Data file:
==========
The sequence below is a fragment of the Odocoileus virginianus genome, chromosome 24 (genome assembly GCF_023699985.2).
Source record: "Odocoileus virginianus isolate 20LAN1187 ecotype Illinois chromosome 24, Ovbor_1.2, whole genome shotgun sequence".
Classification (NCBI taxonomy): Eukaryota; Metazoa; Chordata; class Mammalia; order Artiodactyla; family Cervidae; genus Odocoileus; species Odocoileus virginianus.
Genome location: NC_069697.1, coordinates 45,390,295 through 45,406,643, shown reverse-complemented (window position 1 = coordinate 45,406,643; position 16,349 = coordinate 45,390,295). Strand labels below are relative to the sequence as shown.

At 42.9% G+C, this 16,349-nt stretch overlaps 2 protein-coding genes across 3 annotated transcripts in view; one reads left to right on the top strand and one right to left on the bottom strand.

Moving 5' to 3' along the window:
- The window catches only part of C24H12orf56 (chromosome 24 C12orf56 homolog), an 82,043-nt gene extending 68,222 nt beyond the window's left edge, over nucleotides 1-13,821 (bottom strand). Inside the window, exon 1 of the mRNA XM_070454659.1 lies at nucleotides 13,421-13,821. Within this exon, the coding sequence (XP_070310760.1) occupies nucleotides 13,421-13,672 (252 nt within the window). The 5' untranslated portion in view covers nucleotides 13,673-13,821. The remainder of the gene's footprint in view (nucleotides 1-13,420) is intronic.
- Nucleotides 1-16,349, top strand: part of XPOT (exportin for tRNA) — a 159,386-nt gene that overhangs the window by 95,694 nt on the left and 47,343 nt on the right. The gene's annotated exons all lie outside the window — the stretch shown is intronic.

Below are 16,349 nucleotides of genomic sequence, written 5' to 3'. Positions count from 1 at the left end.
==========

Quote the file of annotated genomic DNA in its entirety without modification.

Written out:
The sequence below is a fragment of the Odocoileus virginianus genome, chromosome 24 (genome assembly GCF_023699985.2).
Source record: "Odocoileus virginianus isolate 20LAN1187 ecotype Illinois chromosome 24, Ovbor_1.2, whole genome shotgun sequence".
Classification (NCBI taxonomy): Eukaryota; Metazoa; Chordata; class Mammalia; order Artiodactyla; family Cervidae; genus Odocoileus; species Odocoileus virginianus.
Genome location: NC_069697.1, coordinates 45,390,295 through 45,406,643, shown reverse-complemented (window position 1 = coordinate 45,406,643; position 16,349 = coordinate 45,390,295). Strand labels below are relative to the sequence as shown.

At 42.9% G+C, this 16,349-nt stretch overlaps 2 protein-coding genes across 3 annotated transcripts in view; one reads left to right on the top strand and one right to left on the bottom strand.

Moving 5' to 3' along the window:
- The window catches only part of C24H12orf56 (chromosome 24 C12orf56 homolog), an 82,043-nt gene extending 68,222 nt beyond the window's left edge, over nucleotides 1-13,821 (bottom strand). Inside the window, exon 1 of the mRNA XM_070454659.1 lies at nucleotides 13,421-13,821. Within this exon, the coding sequence (XP_070310760.1) occupies nucleotides 13,421-13,672 (252 nt within the window). The 5' untranslated portion in view covers nucleotides 13,673-13,821. The remainder of the gene's footprint in view (nucleotides 1-13,420) is intronic.
- Nucleotides 1-16,349, top strand: part of XPOT (exportin for tRNA) — a 159,386-nt gene that overhangs the window by 95,694 nt on the left and 47,343 nt on the right. The gene's annotated exons all lie outside the window — the stretch shown is intronic.

Below are 16,349 nucleotides of genomic sequence, written 5' to 3'. Positions count from 1 at the left end.